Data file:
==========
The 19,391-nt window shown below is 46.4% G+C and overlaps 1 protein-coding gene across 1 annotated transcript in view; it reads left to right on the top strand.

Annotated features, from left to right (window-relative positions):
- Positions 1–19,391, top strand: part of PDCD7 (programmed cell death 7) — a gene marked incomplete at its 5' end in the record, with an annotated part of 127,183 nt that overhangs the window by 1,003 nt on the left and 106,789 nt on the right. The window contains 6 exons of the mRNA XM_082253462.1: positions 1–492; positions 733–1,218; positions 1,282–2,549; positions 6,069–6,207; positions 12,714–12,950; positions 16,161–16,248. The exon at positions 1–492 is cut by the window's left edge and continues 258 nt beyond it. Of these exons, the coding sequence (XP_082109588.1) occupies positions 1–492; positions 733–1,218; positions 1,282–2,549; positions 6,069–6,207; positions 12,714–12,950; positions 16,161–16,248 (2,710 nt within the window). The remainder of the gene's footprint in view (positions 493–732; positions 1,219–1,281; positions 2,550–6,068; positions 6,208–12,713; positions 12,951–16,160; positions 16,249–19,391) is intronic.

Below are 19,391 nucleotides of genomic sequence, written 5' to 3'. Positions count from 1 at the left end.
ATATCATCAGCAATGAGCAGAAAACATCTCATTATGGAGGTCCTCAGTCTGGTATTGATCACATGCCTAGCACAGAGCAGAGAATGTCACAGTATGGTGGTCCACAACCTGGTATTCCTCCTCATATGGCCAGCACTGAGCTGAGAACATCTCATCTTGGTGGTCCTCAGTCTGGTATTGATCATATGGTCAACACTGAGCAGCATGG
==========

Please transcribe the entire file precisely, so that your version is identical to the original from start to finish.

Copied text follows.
The 19,391-nt window shown below is 46.4% G+C and overlaps 1 protein-coding gene across 1 annotated transcript in view; it reads left to right on the top strand.

Annotated features, from left to right (window-relative positions):
- Positions 1–19,391, top strand: part of PDCD7 (programmed cell death 7) — a gene marked incomplete at its 5' end in the record, with an annotated part of 127,183 nt that overhangs the window by 1,003 nt on the left and 106,789 nt on the right. The window contains 6 exons of the mRNA XM_082253462.1: positions 1–492; positions 733–1,218; positions 1,282–2,549; positions 6,069–6,207; positions 12,714–12,950; positions 16,161–16,248. The exon at positions 1–492 is cut by the window's left edge and continues 258 nt beyond it. Of these exons, the coding sequence (XP_082109588.1) occupies positions 1–492; positions 733–1,218; positions 1,282–2,549; positions 6,069–6,207; positions 12,714–12,950; positions 16,161–16,248 (2,710 nt within the window). The remainder of the gene's footprint in view (positions 493–732; positions 1,219–1,281; positions 2,550–6,068; positions 6,208–12,713; positions 12,951–16,160; positions 16,249–19,391) is intronic.

Below are 19,391 nucleotides of genomic sequence, written 5' to 3'. Positions count from 1 at the left end.
ATATCATCAGCAATGAGCAGAAAACATCTCATTATGGAGGTCCTCAGTCTGGTATTGATCACATGCCTAGCACAGAGCAGAGAATGTCACAGTATGGTGGTCCACAACCTGGTATTCCTCCTCATATGGCCAGCACTGAGCTGAGAACATCTCATCTTGGTGGTCCTCAGTCTGGTATTGATCATATGGTCAACACTGAGCAGCATGG